Code Monkey video
I recently had a translator volunteer some time to translate one of my apps using MS Word on the strings.xml file. What I did not realize was that MS has a funny way of displaying XML files. MS Word will not display attributes by default, which means the name attribute is all but hidden from view. So instead of seeing the string:name attribute along with the string value that needs to be translated, all my volunteer could see was the string value. The name of the string could shed light on how that string was used in the app, so finding a way to present that information to my translator was a priority. Continue reading
A friend of mine was very interested in a pet project I had started a while ago when I got sick of having no compact version of Google’s switch bar available. The Market only has single toggle widgets and Google’s built in widget is quite large. I don’t toggle all those switches often enough for something like that to be useful.
After several stops and starts, I finally settled on something I could not only live with, but it is something that replaces several widgets on my phone, freeing up a lot of room for something more valuable like a memo widget, clock, pic, app shortcut, etc. etc. etc. My idea was to create a 1×1 cell widget that popped up with several toggle switches after pressing it. By doing so, it allowed for several to be grouped up together into one tiny package. The amount of “clicks” increases by one, and that will put off some people, I’m sure, but I don’t care so much for adding a click if it saves me a ton of room on my Home screen(s).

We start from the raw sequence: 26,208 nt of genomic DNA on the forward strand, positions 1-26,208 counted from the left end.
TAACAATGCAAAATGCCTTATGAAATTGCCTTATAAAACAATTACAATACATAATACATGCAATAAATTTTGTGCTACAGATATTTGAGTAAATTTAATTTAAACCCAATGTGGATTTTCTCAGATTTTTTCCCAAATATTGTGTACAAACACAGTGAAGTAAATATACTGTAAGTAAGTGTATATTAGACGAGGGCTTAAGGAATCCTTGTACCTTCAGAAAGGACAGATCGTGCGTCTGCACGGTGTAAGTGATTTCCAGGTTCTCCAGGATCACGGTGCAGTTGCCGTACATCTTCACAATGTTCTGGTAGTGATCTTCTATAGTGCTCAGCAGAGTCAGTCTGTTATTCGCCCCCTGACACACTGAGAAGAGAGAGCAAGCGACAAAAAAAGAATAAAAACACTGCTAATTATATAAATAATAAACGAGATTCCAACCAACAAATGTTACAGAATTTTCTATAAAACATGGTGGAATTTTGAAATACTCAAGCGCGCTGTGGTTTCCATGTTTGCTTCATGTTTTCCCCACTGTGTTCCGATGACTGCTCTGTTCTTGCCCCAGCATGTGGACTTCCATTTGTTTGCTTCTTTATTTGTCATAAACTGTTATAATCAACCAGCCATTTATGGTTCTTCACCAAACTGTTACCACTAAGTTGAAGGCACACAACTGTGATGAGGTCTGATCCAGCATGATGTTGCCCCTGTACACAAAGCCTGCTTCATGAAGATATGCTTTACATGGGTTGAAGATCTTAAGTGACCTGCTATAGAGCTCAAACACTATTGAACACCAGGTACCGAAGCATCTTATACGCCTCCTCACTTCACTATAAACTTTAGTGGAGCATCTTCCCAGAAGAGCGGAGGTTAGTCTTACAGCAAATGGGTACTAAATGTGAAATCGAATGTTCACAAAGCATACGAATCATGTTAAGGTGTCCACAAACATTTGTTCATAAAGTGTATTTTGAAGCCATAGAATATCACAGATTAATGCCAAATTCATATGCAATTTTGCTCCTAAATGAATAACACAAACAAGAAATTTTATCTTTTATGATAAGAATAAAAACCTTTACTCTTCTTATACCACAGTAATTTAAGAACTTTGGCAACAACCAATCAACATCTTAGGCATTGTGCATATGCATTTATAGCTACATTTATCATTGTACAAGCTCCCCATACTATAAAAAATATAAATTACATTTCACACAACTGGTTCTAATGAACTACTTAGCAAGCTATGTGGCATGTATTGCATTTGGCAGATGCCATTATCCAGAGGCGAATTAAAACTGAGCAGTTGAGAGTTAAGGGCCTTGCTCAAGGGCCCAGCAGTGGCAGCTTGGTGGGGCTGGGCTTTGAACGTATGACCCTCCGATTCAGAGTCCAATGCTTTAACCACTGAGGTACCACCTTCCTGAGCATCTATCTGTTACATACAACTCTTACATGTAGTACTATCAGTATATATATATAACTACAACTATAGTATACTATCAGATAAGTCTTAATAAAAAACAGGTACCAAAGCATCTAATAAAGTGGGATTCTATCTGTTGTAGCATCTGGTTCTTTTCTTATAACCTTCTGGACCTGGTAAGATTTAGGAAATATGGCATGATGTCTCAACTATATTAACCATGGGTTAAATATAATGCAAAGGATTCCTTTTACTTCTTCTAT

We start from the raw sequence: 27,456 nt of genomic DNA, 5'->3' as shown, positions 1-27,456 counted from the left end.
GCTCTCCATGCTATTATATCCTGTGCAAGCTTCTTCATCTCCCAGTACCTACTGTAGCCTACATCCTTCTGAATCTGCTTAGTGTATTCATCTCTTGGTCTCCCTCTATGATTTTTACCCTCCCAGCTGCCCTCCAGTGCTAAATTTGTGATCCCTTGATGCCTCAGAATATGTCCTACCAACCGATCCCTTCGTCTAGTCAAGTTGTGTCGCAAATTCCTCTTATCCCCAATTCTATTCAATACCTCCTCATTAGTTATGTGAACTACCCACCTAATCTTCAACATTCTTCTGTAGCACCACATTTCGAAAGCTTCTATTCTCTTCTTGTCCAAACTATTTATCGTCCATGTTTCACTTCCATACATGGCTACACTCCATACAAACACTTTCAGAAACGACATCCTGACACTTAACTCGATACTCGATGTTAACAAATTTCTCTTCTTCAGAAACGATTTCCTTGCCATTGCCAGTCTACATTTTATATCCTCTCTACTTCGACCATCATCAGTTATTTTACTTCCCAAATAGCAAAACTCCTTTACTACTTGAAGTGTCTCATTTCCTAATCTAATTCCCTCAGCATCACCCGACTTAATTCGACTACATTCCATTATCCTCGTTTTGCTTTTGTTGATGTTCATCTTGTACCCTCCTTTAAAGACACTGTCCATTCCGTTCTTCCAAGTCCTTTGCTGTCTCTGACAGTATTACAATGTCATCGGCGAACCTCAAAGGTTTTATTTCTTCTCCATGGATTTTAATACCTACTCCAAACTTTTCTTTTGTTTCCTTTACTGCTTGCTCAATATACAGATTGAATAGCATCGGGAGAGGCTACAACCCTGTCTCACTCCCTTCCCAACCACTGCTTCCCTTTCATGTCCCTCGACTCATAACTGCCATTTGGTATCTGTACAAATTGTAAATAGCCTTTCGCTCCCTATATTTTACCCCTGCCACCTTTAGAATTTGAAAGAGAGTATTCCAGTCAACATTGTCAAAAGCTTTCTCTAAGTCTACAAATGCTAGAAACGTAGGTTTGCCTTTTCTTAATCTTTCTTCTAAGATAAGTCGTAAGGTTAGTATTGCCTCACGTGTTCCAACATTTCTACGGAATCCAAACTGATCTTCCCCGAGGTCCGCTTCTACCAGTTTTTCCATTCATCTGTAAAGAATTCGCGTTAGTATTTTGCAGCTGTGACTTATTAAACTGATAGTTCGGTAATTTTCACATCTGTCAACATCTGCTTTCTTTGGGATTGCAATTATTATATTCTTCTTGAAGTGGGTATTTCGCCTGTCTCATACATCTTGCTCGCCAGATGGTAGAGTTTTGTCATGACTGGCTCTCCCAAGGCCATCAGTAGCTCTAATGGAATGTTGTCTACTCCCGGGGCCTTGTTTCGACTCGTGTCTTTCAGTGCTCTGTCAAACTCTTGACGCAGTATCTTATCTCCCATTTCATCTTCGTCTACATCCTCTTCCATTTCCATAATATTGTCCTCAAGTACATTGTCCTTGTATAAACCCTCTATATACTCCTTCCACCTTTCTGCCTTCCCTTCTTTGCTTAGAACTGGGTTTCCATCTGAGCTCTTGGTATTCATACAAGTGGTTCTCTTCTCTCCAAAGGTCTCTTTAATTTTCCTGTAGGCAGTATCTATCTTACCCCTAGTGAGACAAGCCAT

My friend also suggested I make some of the switches auto-enable themselves if the phone got plugged in as well as turning them back off once you go back on battery. I have found that plugging/unplugging the phone is usually the reason I toggle anything in the first place, so that seemed like quite a handy feature to implement.
I found the challenge to create Swidget quite enjoyable and am pleased with the outcome. I decided that there may be others like my friend and I who would like the option of a compact set of switches rather than a large set of individual ones taking up valuable Home screen real estate. Swidget is now available in the Android Market, AndAppStore, and SlideME for only $1.49.
Enjoy and take care!
One of the powerful features about Android vs other mobile operating systems is the ability to create and Intent and ask the system if there are other activities that might be able to respond, even if they are in some other app. Why reinvent the wheel with every app if there is already one much more capable already out there? By apps working together, we can create an ecosystem of apps that inter-operate without requiring explicit code shared between them. Intents are powerful in that they are open ended and can carry a vast array of data and filters between apps. However, since there is no strict definition on how to create intents for all kinds of purposes, one must follow published guidelines from the authors of apps or rely on a site like OpenIntents.org that register Intents so others may use them correctly. Continue reading